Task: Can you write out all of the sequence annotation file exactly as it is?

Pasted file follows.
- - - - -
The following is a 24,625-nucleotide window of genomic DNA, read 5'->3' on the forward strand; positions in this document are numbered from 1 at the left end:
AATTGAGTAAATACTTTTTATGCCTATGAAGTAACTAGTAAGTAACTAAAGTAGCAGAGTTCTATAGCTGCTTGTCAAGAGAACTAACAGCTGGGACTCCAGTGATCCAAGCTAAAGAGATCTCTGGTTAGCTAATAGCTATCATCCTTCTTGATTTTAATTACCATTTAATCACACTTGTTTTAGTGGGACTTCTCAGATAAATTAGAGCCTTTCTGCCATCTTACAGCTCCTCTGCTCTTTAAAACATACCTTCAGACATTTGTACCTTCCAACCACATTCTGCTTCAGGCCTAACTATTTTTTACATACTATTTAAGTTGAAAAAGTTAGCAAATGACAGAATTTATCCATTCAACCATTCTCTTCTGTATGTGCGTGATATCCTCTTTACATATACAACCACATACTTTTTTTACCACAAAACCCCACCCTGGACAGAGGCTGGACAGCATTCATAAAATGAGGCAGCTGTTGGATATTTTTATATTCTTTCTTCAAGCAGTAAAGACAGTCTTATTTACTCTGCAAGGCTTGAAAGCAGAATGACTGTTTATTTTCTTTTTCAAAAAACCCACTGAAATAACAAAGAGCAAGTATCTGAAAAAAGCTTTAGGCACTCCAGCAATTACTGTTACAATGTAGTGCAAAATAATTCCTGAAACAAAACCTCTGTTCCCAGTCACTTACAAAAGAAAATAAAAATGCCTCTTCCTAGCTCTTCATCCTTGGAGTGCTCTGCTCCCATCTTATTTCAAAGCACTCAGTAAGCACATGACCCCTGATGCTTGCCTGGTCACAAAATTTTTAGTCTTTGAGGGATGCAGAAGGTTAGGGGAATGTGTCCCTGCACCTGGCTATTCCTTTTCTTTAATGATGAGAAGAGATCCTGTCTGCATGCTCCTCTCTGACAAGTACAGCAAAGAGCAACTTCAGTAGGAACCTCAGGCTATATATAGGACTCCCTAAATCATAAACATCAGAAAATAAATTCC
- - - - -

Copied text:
The following is a 24,625-nucleotide window of genomic DNA, read 5'->3' on the forward strand; positions in this document are numbered from 1 at the left end:
AATTGAGTAAATACTTTTTATGCCTATGAAGTAACTAGTAAGTAACTAAAGTAGCAGAGTTCTATAGCTGCTTGTCAAGAGAACTAACAGCTGGGACTCCAGTGATCCAAGCTAAAGAGATCTCTGGTTAGCTAATAGCTATCATCCTTCTTGATTTTAATTACCATTTAATCACACTTGTTTTAGTGGGACTTCTCAGATAAATTAGAGCCTTTCTGCCATCTTACAGCTCCTCTGCTCTTTAAAACATACCTTCAGACATTTGTACCTTCCAACCACATTCTGCTTCAGGCCTAACTATTTTTTACATACTATTTAAGTTGAAAAAGTTAGCAAATGACAGAATTTATCCATTCAACCATTCTCTTCTGTATGTGCGTGATATCCTCTTTACATATACAACCACATACTTTTTTTACCACAAAACCCCACCCTGGACAGAGGCTGGACAGCATTCATAAAATGAGGCAGCTGTTGGATATTTTTATATTCTTTCTTCAAGCAGTAAAGACAGTCTTATTTACTCTGCAAGGCTTGAAAGCAGAATGACTGTTTATTTTCTTTTTCAAAAAACCCACTGAAATAACAAAGAGCAAGTATCTGAAAAAAGCTTTAGGCACTCCAGCAATTACTGTTACAATGTAGTGCAAAATAATTCCTGAAACAAAACCTCTGTTCCCAGTCACTTACAAAAGAAAATAAAAATGCCTCTTCCTAGCTCTTCATCCTTGGAGTGCTCTGCTCCCATCTTATTTCAAAGCACTCAGTAAGCACATGACCCCTGATGCTTGCCTGGTCACAAAATTTTTAGTCTTTGAGGGATGCAGAAGGTTAGGGGAATGTGTCCCTGCACCTGGCTATTCCTTTTCTTTAATGATGAGAAGAGATCCTGTCTGCATGCTCCTCTCTGACAAGTACAGCAAAGAGCAACTTCAGTAGGAACCTCAGGCTATATATAGGACTCCCTAAATCATAAACATCAGAAAATAAATTCC